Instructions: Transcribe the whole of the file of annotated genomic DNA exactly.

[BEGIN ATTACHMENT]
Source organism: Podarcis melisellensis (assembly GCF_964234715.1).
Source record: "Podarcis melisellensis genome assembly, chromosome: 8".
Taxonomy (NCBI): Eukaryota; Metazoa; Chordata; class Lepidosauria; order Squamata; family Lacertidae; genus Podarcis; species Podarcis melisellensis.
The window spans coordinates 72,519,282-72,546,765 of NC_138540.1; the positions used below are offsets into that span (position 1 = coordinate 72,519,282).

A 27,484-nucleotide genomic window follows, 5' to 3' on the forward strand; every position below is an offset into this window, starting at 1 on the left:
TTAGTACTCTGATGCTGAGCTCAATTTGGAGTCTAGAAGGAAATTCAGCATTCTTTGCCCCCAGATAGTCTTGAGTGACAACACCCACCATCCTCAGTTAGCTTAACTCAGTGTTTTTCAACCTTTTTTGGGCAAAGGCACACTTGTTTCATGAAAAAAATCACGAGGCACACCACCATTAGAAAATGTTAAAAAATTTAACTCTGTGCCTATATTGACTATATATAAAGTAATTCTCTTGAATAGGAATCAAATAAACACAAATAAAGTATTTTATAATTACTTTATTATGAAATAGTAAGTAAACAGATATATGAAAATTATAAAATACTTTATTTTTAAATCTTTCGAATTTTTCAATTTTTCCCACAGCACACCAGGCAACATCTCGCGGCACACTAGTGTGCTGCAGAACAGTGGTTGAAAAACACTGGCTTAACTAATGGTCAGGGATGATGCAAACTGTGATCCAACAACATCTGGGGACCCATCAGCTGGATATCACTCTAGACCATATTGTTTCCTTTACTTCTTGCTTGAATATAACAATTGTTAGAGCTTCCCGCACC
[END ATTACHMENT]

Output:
Source organism: Podarcis melisellensis (assembly GCF_964234715.1).
Source record: "Podarcis melisellensis genome assembly, chromosome: 8".
Taxonomy (NCBI): Eukaryota; Metazoa; Chordata; class Lepidosauria; order Squamata; family Lacertidae; genus Podarcis; species Podarcis melisellensis.
The window spans coordinates 72,519,282-72,546,765 of NC_138540.1; the positions used below are offsets into that span (position 1 = coordinate 72,519,282).

A 27,484-nucleotide genomic window follows, 5' to 3' on the forward strand; every position below is an offset into this window, starting at 1 on the left:
TTAGTACTCTGATGCTGAGCTCAATTTGGAGTCTAGAAGGAAATTCAGCATTCTTTGCCCCCAGATAGTCTTGAGTGACAACACCCACCATCCTCAGTTAGCTTAACTCAGTGTTTTTCAACCTTTTTTGGGCAAAGGCACACTTGTTTCATGAAAAAAATCACGAGGCACACCACCATTAGAAAATGTTAAAAAATTTAACTCTGTGCCTATATTGACTATATATAAAGTAATTCTCTTGAATAGGAATCAAATAAACACAAATAAAGTATTTTATAATTACTTTATTATGAAATAGTAAGTAAACAGATATATGAAAATTATAAAATACTTTATTTTTAAATCTTTCGAATTTTTCAATTTTTCCCACAGCACACCAGGCAACATCTCGCGGCACACTAGTGTGCTGCAGAACAGTGGTTGAAAAACACTGGCTTAACTAATGGTCAGGGATGATGCAAACTGTGATCCAACAACATCTGGGGACCCATCAGCTGGATATCACTCTAGACCATATTGTTTCCTTTACTTCTTGCTTGAATATAACAATTGTTAGAGCTTCCCGCACC